Fraser Stewart: It's time to face reality - Scotland and England are different beasts

CommonSpace columnist Fraser Stewart says the General Election result demonstrates how politically irreconcilable Scotland and England have become

SO the unthinkable happened. Against the polls - but not against the odds - we are once more faced with a Conservative government legitimised solely on the back of England, despite over half of Scots voting SNP.

We can criticise our electoral system and the democratic deficiencies therein, but we all knew where the goalposts were. It's time to face reality - Scotland and England are different beasts.

Let's get one thing clear - this election was Labour's to lose. It had five years to capitalise on a Tory administration muzzled by the Liberal Democrats, and failed to do so.

Instead, it ran with a heartless campaign, conceding decisively to a party whose manifesto included scrapping human rights, cuts to welfare and increased tuition fees - open goal, open goal, open goal.

Labour had five years to capitalise on a Tory administration muzzled by the Liberal Democrats, and failed to do so.

The Tories won in England by being Tories - plain and simple. Promoting what Professor Tom Devine described as a 'sturdily right-wing' agenda, the Conservatives remained true to their roots and, as insular and callous as they may be, exuded distinct clarity of purpose: Labour's campaign exposed only a party tormented by the throes of an identity crisis.

Labour is now an ideological entity suspended in philosophical anarchism, and has as such found itself wanting desperately in the fortitude and intent required to effectively compete with a redoubtable Conservative government.

Commentators posit that, for Labour to regain prominence, it must march on the middle ground. But that means close combat with the Tories. That means policy overlap. That means centrist convergence: a party as old and as symbolic as Labour does not have the luxury of ad-hoc delineation. Not without leaving someone behind.

It is in this misappropriation of flexibility over the last decade, then, that it has unwittingly abandoned the hinterlands of moralities past and Scotland in the process. But Scotland didn't turn to the Tories like England did - we mustn't understate this. Scotland turned to change, and overwhelmingly so.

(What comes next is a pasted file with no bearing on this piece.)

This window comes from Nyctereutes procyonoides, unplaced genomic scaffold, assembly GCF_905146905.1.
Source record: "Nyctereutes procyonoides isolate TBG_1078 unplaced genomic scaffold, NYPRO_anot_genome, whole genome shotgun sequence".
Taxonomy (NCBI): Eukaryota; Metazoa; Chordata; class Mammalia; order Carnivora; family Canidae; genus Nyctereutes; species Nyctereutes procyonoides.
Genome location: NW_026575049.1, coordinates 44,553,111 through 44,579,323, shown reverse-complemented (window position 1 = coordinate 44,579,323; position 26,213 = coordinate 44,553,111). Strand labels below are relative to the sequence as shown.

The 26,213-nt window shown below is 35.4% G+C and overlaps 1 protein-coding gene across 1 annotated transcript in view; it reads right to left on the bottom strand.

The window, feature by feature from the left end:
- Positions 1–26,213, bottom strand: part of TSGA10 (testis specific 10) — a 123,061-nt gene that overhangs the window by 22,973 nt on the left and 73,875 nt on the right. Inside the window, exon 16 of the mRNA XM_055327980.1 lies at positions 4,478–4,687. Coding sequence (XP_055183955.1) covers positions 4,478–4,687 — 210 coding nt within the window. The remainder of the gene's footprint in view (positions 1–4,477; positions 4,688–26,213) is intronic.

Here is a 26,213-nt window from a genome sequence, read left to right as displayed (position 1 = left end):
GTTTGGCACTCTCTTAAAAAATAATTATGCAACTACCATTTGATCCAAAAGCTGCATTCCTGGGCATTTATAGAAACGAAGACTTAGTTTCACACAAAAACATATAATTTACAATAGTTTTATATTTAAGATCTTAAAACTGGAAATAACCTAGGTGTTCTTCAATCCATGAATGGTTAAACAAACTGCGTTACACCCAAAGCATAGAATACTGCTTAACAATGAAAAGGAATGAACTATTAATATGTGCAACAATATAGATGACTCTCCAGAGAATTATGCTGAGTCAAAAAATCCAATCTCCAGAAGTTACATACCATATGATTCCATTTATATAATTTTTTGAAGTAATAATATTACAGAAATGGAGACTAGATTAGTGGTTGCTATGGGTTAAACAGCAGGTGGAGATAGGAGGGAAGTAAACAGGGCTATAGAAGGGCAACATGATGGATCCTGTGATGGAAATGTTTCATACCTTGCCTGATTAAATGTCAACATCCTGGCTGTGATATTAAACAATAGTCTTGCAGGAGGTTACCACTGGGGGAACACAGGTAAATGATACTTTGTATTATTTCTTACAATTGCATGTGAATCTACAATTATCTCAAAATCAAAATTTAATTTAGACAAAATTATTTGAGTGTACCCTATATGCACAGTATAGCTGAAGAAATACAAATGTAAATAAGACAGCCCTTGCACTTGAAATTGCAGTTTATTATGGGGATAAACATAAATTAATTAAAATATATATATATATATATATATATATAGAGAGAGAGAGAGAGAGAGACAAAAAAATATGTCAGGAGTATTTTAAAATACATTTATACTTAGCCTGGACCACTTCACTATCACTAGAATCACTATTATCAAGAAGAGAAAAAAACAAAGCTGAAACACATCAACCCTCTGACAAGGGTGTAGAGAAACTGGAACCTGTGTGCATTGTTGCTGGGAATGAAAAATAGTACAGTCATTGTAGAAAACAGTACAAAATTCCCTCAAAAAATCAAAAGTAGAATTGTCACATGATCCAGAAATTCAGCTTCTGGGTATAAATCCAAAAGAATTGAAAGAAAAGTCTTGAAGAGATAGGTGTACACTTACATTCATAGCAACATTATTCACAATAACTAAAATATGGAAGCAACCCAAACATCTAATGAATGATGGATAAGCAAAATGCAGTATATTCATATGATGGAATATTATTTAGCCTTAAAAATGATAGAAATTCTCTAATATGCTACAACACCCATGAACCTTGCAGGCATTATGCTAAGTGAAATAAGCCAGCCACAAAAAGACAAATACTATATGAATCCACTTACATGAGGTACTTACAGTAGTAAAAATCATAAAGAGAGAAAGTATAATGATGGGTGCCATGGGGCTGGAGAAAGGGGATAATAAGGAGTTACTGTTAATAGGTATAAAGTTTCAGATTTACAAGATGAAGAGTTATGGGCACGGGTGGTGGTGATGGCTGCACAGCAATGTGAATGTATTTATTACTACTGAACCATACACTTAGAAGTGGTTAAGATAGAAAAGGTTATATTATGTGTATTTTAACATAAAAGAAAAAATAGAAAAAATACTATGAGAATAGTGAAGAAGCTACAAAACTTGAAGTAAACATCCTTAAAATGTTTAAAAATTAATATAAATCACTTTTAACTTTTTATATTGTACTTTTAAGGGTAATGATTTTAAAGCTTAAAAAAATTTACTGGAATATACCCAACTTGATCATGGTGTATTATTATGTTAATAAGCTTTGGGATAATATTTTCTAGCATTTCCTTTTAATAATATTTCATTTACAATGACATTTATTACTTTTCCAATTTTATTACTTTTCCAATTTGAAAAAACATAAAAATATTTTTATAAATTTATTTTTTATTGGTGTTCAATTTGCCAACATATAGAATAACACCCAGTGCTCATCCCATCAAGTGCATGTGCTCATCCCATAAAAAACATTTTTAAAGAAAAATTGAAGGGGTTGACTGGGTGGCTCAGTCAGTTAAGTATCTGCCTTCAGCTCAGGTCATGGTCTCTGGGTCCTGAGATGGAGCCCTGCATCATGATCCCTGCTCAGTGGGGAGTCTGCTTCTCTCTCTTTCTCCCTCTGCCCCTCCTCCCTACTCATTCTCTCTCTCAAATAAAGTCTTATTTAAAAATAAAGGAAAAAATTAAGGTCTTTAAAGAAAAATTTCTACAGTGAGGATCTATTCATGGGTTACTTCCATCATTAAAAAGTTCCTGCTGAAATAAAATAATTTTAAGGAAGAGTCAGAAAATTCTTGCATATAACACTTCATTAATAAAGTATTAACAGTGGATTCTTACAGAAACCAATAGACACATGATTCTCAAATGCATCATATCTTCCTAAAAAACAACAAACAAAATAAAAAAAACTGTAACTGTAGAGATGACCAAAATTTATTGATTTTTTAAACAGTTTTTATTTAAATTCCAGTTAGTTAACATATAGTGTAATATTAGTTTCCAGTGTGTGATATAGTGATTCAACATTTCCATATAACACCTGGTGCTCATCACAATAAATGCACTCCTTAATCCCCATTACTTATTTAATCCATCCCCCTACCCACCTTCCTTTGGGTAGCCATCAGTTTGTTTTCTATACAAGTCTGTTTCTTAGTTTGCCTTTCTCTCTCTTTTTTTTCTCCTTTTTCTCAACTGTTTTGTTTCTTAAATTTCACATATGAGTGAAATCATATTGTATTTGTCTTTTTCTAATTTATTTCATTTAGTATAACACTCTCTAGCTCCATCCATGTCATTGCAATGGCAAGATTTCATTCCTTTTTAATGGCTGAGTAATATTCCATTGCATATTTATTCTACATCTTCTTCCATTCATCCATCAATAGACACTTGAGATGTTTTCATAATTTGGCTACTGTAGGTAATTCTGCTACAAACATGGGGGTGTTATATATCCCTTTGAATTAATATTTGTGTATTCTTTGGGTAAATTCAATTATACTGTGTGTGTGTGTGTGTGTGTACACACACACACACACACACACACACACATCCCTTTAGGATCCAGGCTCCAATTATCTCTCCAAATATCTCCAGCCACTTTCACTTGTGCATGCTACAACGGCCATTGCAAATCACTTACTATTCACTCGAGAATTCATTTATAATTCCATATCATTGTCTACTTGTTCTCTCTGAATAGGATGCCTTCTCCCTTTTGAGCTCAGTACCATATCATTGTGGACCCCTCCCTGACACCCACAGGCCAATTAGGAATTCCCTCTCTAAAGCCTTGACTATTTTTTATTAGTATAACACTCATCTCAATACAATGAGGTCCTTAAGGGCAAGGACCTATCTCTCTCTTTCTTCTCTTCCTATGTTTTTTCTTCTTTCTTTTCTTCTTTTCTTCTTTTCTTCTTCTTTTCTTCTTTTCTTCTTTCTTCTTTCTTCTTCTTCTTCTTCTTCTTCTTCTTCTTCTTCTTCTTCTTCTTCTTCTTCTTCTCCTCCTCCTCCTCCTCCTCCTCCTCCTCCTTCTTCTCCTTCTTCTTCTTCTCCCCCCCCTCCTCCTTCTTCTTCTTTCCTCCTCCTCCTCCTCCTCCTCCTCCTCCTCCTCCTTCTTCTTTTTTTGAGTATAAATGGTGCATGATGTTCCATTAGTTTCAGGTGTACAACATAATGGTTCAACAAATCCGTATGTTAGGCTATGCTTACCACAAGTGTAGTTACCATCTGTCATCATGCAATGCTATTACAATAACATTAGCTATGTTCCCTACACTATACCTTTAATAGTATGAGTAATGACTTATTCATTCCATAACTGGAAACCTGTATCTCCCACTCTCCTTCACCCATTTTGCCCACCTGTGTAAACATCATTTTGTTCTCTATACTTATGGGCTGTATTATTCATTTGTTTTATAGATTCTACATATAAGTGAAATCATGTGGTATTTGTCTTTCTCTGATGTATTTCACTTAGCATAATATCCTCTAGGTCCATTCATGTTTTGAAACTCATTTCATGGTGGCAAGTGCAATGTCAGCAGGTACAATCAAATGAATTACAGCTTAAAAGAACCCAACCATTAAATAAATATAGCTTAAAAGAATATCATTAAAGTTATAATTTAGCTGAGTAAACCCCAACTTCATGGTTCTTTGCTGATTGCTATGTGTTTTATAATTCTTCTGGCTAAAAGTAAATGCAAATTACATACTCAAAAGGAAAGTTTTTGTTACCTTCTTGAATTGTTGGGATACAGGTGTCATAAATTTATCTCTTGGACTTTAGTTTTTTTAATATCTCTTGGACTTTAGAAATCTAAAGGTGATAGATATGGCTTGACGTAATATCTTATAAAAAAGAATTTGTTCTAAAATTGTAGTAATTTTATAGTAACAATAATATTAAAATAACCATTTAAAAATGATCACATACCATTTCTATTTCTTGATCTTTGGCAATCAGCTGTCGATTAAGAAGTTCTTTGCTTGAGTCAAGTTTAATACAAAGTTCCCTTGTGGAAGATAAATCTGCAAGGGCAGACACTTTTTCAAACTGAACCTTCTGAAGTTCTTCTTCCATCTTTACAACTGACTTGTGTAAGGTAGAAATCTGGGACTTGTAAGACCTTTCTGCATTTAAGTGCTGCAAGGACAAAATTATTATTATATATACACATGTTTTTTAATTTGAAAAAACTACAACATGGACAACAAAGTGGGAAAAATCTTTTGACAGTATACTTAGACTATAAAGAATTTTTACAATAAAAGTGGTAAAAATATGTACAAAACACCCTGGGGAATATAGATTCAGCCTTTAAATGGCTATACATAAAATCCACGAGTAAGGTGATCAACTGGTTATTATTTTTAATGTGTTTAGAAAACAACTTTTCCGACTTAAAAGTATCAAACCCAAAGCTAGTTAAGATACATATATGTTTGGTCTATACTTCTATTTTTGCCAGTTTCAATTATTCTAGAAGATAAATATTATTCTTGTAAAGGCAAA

As Scottish Labour imploded amid a melee of self-entitlement, egotism and misguidance, the SNP necessarily absorbed the shrapnel of a frustrated and leaderless progressive left.

Of course, it is highly unlikely that Scotland would ever vote Conservative, which in itself serves to demonstrate our geopolitical contradictions. But that isn't to imply that Scotland is distinctly left wing and England distinctly right - the SNP is incontrovertibly centrist in many regards.

It is, however, progressive. Scotland was thus most fortunate in boasting the superfluity of an alternative to the whole of the Westminster duopoly.

For those dissatisfied with right-wing rhetoric and a lifeless Labour party, there was a significant other - one that has continually refused to shy away from challenging the narrow-mindedness of austerity and the kick-down culture manufactured by a voracious media intent on profiteering from that most fearful and primitive side of human nature.

As Scottish Labour imploded amid a melee of self-entitlement, egotism and misguidance, the SNP necessarily absorbed the shrapnel of a frustrated and leaderless progressive left.

The SNP has thus risen to prominence out of necessity - Scotland could never vote Tory: certainly not in Southern proportions. Without Labour we required a strong and determined alternative, but the Conservatives were never even considered.

The viability of any political party hinges on public support and, by extension, a certain degree of electoral confidence, without which the SNP might find itself banded in the marginal of electoral fashion.

England turned to a thoroughly regressive party of archaic traditionalism, mechanical rationality and selfishness.

But it hasn't, because the SNP proliferates a fundamentally altruistic value that has galvanised Scotland, but just doesn't seem to hold the same kind of weight in contemporary England. That the most legitimate alternative south of the border is Ukip speaks volumes.

Scotland dared to believe that it could realistically vote for a party against austerity, nuclear weapons and the dehumanisation of the vulnerable and have those votes matter. As a result, Scotland's appetite for progressive change is as much socially palpable as it is now democratically demonstrable.

England, on the other hand, turned to a thoroughly regressive party of archaic traditionalism, mechanical rationality and selfishness - a party that will never gain traction in Scotland, because it represents one half of a status quo that has long lost touch with our ambitions.

The other half will never reclaim Scotland, because it cannot win both. Chuka Umunna doesn't have a tent that big.

Picture courtesy of Matt Buck